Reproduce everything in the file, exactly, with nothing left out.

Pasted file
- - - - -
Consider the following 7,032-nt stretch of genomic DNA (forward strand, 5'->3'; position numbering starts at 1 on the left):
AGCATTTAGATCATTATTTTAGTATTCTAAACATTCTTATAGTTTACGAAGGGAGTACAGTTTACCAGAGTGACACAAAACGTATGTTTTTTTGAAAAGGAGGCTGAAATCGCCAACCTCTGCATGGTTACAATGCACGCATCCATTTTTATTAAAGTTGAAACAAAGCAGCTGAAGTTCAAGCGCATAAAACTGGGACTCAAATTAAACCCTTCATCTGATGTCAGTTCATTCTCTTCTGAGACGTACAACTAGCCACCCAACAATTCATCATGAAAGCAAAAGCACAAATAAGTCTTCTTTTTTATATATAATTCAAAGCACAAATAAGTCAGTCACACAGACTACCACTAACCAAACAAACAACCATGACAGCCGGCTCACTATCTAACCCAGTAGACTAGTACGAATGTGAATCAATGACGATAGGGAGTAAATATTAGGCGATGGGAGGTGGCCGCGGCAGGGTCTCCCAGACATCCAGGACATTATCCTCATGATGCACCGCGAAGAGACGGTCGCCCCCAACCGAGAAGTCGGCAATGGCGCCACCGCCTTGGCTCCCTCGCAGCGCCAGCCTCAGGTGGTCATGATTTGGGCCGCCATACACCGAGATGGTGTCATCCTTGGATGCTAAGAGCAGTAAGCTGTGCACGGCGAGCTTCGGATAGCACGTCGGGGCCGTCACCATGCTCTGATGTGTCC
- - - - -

Consider the following 7,032-nt stretch of genomic DNA (forward strand, 5'->3'; position numbering starts at 1 on the left):
AGCATTTAGATCATTATTTTAGTATTCTAAACATTCTTATAGTTTACGAAGGGAGTACAGTTTACCAGAGTGACACAAAACGTATGTTTTTTTGAAAAGGAGGCTGAAATCGCCAACCTCTGCATGGTTACAATGCACGCATCCATTTTTATTAAAGTTGAAACAAAGCAGCTGAAGTTCAAGCGCATAAAACTGGGACTCAAATTAAACCCTTCATCTGATGTCAGTTCATTCTCTTCTGAGACGTACAACTAGCCACCCAACAATTCATCATGAAAGCAAAAGCACAAATAAGTCTTCTTTTTTATATATAATTCAAAGCACAAATAAGTCAGTCACACAGACTACCACTAACCAAACAAACAACCATGACAGCCGGCTCACTATCTAACCCAGTAGACTAGTACGAATGTGAATCAATGACGATAGGGAGTAAATATTAGGCGATGGGAGGTGGCCGCGGCAGGGTCTCCCAGACATCCAGGACATTATCCTCATGATGCACCGCGAAGAGACGGTCGCCCCCAACCGAGAAGTCGGCAATGGCGCCACCGCCTTGGCTCCCTCGCAGCGCCAGCCTCAGGTGGTCATGATTTGGGCCGCCATACACCGAGATGGTGTCATCCTTGGATGCTAAGAGCAGTAAGCTGTGCACGGCGAGCTTCGGATAGCACGTCGGGGCCGTCACCATGCTCTGATGTGTCC